John Kiggins

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John Kiggins
Born (1837-02-02)February 2, 1837
Syracuse, New York
Died September 29, 1914(1914-09-29) (aged 77)
Syracuse, New York
Place of burial Bath, New York
Allegiance United States of America
Union
Service/branch United States Army
Union Army
Years of service 1862 - 1865
Rank Sergeant
Unit 149th New York Volunteer Infantry Regiment
Battles/wars American Civil War
 • Battle of Lookout Mountain
Awards Medal of Honor

John Kiggins (February 2, 1837 – September 29, 1914) was a Union Army soldier in the American Civil War who received the U.S. military's highest decoration, the Medal of Honor, for his actions at the Battle of Lookout Mountain. He served as a sergeant and flag bearer with Company D of the 149th New York Volunteer Infantry Regiment.

Biography[edit]

Kiggins enlisted in the Army from Syracuse, New York in September 1862. He was assigned to the 149th New York Infantry, and promoted to Sergeant on 1 November 1863.

The Battle of Lookout Mountain, Kiggins is depicted at center holding flag

On November 24, 1863, the 149th New York was ordered to leave their camp on the Tennessee side of Lookout Mountain and advance on the Confederate stronghold located on the mountain. It was planned that the Northerners would defeat the enemy through sheer force. The men hastily made a bridge across Lookout Creek, and about half a mile away, started to fight the opposing forces.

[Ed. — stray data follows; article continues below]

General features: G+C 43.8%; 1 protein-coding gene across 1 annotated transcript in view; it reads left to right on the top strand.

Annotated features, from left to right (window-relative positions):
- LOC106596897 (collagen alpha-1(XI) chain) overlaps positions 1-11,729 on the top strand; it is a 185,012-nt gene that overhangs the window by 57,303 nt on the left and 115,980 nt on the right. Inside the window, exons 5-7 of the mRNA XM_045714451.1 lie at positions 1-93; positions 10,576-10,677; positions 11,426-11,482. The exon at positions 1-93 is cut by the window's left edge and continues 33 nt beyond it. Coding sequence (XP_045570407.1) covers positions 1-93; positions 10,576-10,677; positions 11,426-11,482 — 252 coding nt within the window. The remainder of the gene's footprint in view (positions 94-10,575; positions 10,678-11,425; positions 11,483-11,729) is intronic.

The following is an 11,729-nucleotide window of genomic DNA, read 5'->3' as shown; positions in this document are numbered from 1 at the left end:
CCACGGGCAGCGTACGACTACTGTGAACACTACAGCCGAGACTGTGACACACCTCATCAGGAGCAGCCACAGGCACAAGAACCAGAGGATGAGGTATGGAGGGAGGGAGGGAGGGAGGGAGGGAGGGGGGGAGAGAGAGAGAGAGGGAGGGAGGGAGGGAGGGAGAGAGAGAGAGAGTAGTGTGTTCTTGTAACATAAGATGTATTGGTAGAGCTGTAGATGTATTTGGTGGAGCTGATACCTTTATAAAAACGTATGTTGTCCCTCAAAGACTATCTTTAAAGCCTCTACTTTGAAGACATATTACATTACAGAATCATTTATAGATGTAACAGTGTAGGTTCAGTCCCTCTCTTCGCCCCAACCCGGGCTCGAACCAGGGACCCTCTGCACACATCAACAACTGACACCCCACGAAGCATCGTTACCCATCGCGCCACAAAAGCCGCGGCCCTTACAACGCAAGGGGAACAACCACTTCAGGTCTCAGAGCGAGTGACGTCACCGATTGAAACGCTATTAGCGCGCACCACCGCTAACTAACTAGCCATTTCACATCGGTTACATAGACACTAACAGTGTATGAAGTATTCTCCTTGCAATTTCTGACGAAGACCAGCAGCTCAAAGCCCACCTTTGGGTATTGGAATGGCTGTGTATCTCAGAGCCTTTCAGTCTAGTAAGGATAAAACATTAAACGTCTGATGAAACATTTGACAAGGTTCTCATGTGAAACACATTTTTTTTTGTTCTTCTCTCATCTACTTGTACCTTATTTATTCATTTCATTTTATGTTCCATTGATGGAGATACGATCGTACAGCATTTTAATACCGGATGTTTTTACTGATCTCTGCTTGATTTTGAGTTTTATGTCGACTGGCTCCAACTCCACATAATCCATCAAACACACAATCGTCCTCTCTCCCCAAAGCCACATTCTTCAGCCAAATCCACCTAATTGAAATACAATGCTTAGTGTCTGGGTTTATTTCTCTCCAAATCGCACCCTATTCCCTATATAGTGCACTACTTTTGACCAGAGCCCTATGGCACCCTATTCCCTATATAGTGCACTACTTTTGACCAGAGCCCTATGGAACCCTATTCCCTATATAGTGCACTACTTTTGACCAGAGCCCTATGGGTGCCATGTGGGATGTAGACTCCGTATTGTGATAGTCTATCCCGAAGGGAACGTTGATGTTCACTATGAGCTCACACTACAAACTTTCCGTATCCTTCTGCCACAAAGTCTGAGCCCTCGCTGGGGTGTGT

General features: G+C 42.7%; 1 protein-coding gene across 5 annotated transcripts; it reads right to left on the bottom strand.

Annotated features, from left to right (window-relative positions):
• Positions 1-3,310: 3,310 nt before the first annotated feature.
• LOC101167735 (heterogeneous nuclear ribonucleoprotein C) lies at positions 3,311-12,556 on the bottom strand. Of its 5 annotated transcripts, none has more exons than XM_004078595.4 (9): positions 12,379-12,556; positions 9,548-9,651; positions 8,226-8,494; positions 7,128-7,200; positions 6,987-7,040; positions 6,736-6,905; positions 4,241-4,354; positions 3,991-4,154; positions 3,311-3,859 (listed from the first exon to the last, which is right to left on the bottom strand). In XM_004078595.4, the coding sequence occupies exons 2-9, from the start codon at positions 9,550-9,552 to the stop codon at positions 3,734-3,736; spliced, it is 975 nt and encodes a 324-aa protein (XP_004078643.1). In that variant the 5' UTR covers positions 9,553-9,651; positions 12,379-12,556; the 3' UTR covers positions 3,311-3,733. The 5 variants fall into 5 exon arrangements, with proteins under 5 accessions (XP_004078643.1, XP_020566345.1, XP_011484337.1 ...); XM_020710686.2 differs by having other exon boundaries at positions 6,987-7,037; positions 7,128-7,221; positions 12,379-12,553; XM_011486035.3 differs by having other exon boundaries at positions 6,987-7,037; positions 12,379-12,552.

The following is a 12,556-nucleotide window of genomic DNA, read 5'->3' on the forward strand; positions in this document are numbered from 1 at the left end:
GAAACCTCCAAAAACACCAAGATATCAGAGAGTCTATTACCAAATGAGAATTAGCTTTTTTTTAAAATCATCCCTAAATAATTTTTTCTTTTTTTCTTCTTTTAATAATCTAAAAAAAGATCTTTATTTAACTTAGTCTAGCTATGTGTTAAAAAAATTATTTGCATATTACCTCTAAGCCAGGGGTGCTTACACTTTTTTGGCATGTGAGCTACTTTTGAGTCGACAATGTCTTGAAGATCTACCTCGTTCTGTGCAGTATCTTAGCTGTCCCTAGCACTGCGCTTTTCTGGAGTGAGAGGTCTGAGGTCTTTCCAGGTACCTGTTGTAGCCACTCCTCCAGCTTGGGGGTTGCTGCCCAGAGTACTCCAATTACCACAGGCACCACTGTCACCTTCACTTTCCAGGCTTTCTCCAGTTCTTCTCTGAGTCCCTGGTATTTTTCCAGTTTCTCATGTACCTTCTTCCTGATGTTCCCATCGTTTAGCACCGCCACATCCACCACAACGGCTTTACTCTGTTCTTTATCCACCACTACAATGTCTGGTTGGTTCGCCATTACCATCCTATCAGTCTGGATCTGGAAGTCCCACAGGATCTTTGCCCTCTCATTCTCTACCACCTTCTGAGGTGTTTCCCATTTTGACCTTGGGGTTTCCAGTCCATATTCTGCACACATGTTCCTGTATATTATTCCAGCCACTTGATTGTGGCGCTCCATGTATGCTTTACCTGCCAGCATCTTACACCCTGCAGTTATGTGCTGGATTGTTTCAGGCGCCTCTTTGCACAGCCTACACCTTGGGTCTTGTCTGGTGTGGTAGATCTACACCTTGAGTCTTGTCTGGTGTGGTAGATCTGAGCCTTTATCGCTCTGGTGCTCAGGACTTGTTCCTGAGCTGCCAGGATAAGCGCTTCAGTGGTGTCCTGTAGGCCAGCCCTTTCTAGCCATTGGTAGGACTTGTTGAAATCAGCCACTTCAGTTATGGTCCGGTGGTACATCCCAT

Full scale fighting broke out, and the fog thickened. The men of the 149th had difficulty, because they were trapped between a Southern line and another Northern line and were being shelled from both sides. Kiggins stood on a stump, lifted a large American flag above his head and waved it around.[1] The 149th was no longer being shot at by fellow Northerners. However, Kiggins was open to the fire of the Confederate troops. The battle swung in favor of the Northerners and the next day the Union troops had control of the mountain.

Civil War-era version of the Army Medal of Honor

Kiggins' clothing was filled with a total of nine bullet holes. The top of his head had been grazed by a bullet, and one bullet entered his thigh, but he survived. He was later mustered out with his regiment in June 1865. On January 12, 1892, he was awarded the Medal on Honor. He returned to Syracuse, New York, and worked as a night watchman for the Whitman and Barnes Company. He lived in Syracuse until his death on September 29, 1914.[2]

Medal of Honor citation[edit]

Rank and organization: Sergeant, Company D, 149th New York Infantry. Place and date: At Lookout Mountain, Tenn., November 24, 1863. Entered service at: Syracuse, N.Y. Birth: Syracuse, N.Y. Date of issue: January 12, 1892.

Citation:

Waved the colors to save the lives of the men who were being fired upon by their own batteries, and thereby drew upon himself a concentrated fire from the enemy.

See also[edit]

References[edit]

  1. ^ Onondaga Men in the Civil War, by Stephen A. Rogers
  2. ^ Beyer, Walter Frederick; Keydel, Oscar Frederick (1901). Deeds of Valor. The Perrien-Keydel company. p. 283. Retrieved 2008-05-20.